Plenty to go round this week, although most of the really interesting stuff is vinyl only and you'll probably already have it on download. In that case, screw you. There are some CDs holding up the fort, most notably a record that shouldn't by rights be any good at all, not least because it's the first single from a second album that "expands their sound", it's about meeting industry types backstage and very much not least because it's called Brianstorm. But, yes, there's something about this new Arctic Monkeys (for it is they) single that appeals, if only its clattering double-dipped intro that would have had the NME calling them nu-rave were they a new band. Camera Obscura seem determined to wring every last drop of Let's Get Out Of This Country dry, fourth single Tears For Affairs being no lesser for the experience, but if you don't already have the album you're missing out. A quick check for the return of Herman Dune, whose I Wish That I Could See You Soon has got him/them onto The Box, and to the delights vinyl racks. Frustrating delights, in a way, as despite our mentioning all three in past In Shops having been assured they'd be out then, the elastic release schedule means it's not until tomorrow that the 7"s from Electric Soft Parade (If That's The Case Then I Don't Know), Peter Bjorn & John (Objects Of My Affection) and The Strange Death Of Liberal England (A Day Another Day) are actually released. And you don't want to know what's happening with Friends Of The Bride. Because too much has been invested in it already we're fairly positive it's from tomorrow that you can finally pick up Thou Shalt Always Kill, only as a limited edition 7", so clearly they're not expecting much of a chart boost the natural way. Dinosaur Jr's album is getting rave reviews across the board, whether through actual achievement or relief of a return that isn't as bad as the Stooges one we can't yet say, but Been There All The Time is like Lou never went away. Apologies for coming across like a broadsheet hack stunned by the concept of teenagers making music but we've been plugging away at Cajun Dance Party for a while on the Weekly Sweep and while we remain partly unconvinced that they're not going to be one of those bands who have one spectacular single and then watch the spark fizzle away like a Roman Candle, The Next Untouchable, compared to the Kooks by fucking idiots, brings Marresque janglepop into our post-Libertines world and lets it wreak havoc. The single mix is all wrong, mind. Field Music very rarely get the mix wrong, such is the precision craft with which Tones Of Town was made. Still one of our absolute favourites of the year, and do ignore columnists going "ooh, 10cc!" at all costs. She Can Do What She Wants is its third single and supposedly the last before a hiatus on account of having used up Memphis Industries' advance, or so they told the Times and Pitchfork, although they've just announced a date supporting, of all bands, Deerhoof in June, so who knows what's going on. Joan As Police Woman's album of last year Real Life was a slow burning but not much less accomplished effort, Flushed Chest supporting a tour. We'd never clocked Monkey Swallows The Universe before but they're onto their second album, previewed by the shimmering tweecore of Little Polveir (named after a Grand National winner, topicality fans).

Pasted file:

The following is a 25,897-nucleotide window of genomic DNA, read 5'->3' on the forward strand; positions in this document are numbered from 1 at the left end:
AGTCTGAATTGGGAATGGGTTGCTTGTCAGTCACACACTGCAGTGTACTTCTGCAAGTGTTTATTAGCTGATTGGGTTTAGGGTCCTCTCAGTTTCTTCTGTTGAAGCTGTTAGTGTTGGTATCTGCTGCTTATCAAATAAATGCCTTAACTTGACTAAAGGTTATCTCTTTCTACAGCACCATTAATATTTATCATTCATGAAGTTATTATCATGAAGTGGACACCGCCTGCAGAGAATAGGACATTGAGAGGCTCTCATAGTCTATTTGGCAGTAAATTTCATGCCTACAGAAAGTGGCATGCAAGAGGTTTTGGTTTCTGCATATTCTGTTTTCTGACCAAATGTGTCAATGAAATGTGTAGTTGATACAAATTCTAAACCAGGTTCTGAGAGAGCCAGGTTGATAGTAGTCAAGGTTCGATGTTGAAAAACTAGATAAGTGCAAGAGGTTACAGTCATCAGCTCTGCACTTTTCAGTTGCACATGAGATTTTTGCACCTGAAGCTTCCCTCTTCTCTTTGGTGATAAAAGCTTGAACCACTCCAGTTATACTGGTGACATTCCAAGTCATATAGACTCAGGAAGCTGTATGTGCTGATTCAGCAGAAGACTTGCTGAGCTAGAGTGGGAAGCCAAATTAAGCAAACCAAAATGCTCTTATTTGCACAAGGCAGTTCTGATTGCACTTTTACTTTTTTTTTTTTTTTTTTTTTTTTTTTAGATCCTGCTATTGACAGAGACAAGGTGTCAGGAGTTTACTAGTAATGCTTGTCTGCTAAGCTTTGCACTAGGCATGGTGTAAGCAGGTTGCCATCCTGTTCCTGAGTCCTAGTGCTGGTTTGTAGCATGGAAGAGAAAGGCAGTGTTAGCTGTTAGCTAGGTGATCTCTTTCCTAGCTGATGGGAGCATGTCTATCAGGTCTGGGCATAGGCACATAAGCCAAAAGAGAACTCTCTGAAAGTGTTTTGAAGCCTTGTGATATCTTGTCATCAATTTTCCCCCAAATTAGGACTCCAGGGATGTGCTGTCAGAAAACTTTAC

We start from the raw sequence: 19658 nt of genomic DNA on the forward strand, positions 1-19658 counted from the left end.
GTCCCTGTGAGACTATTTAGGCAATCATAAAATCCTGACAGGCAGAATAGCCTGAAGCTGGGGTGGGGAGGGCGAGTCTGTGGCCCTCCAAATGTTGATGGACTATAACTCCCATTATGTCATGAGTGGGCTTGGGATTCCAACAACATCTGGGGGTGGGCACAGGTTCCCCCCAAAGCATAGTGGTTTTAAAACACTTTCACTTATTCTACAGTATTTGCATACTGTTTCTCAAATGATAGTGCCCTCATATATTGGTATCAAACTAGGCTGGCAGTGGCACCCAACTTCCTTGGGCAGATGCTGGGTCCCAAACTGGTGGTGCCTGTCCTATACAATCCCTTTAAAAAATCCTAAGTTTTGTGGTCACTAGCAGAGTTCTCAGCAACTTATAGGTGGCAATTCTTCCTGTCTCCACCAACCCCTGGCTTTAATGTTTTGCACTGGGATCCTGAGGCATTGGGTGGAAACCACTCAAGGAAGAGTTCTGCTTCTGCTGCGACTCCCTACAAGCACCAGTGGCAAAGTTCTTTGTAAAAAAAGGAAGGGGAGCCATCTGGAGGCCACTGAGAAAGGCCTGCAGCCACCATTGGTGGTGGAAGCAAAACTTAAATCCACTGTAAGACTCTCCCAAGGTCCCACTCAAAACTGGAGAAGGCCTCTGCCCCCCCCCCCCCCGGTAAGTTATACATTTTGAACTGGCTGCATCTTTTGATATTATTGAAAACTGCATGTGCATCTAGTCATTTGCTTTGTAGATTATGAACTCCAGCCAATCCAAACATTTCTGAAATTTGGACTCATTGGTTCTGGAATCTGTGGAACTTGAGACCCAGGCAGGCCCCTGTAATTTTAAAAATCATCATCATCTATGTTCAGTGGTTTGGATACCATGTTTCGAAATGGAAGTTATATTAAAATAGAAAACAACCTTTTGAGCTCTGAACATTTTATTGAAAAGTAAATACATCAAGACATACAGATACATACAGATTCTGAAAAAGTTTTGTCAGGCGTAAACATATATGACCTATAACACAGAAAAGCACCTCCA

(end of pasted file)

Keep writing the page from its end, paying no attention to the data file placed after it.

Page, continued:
We don't mind admitting we're late to Blonde Redhead, picking up on 2004's Misery Is A Butterfly and thus missing all the noisepop stuff. Whatever, 23 posits them as a superior dreampop band, smoother than the last album but still driven by MBV-esque washes, obscure half-heard lyrics and inventive twists and background instrumentation. Their most engaging work, and a triumph. It hardly needs repeating again that this is a real boom period for Anglophiliac summery Swedish pop - witness our recent support for Peter Bjorn & John, I'm From Barcelona, Suburban Kids With Biblical Names and Hello Saferide, plus a couple of new bands to us that we'll be posting tracks by over on Corporate Anthems this week. Primary among the invading fleet is I'm From Barcelona associate Emil Svanängen, better known as Loney, Dear. Newly signed to Sub Pop in the States and picked up by Regal in the UK, fourth album Loney, Noir flirts with cutesiness but always remains well within a bittersweet indiepop sensibility that owes as much to the Shins and Belle & Sebastian. Like one of our breakout favourites of 2006, Owen 'Final Fantasy' Pallett, Andrew Bird is a violin proficient, loop pedal owning multi-instrumentalist of singular chamber folk talent. Armchair Apocrypha features more guitars than usual but no fewer offbeat melodics. Ignore the point-missing Stop Me, there's much daring to like about Mark Ronson's Version. OK, maybe not Robbie Williams doing The Only One I Know, but the Motown and psychedelic baggy touches throughout often come off better than you might think, and we have a definite yen for Amy Winehouse resuscitating Valerie as Wigan Casino nothern soul. There's no mention of it on Smalltown America's website but Jetplane Landing's 2004 single There Is No Real Courage Unless There Is Real Danger is in the release listings for this week, so let's run with it. We say 'single'; in fact it features 23 tracks, comprising three proper B-sides, a student radio session and an entire live set from May 2004 recorded at the Islington Academy. At least it's stopped us going on about their forthcoming album ad infinitum. Now that the Decemberists are finally taking off every last bit of their back catalogue is receiving UK issue, culminating (we think) with 2003 EP 5 Songs, their first release in America on the small Hush Records label.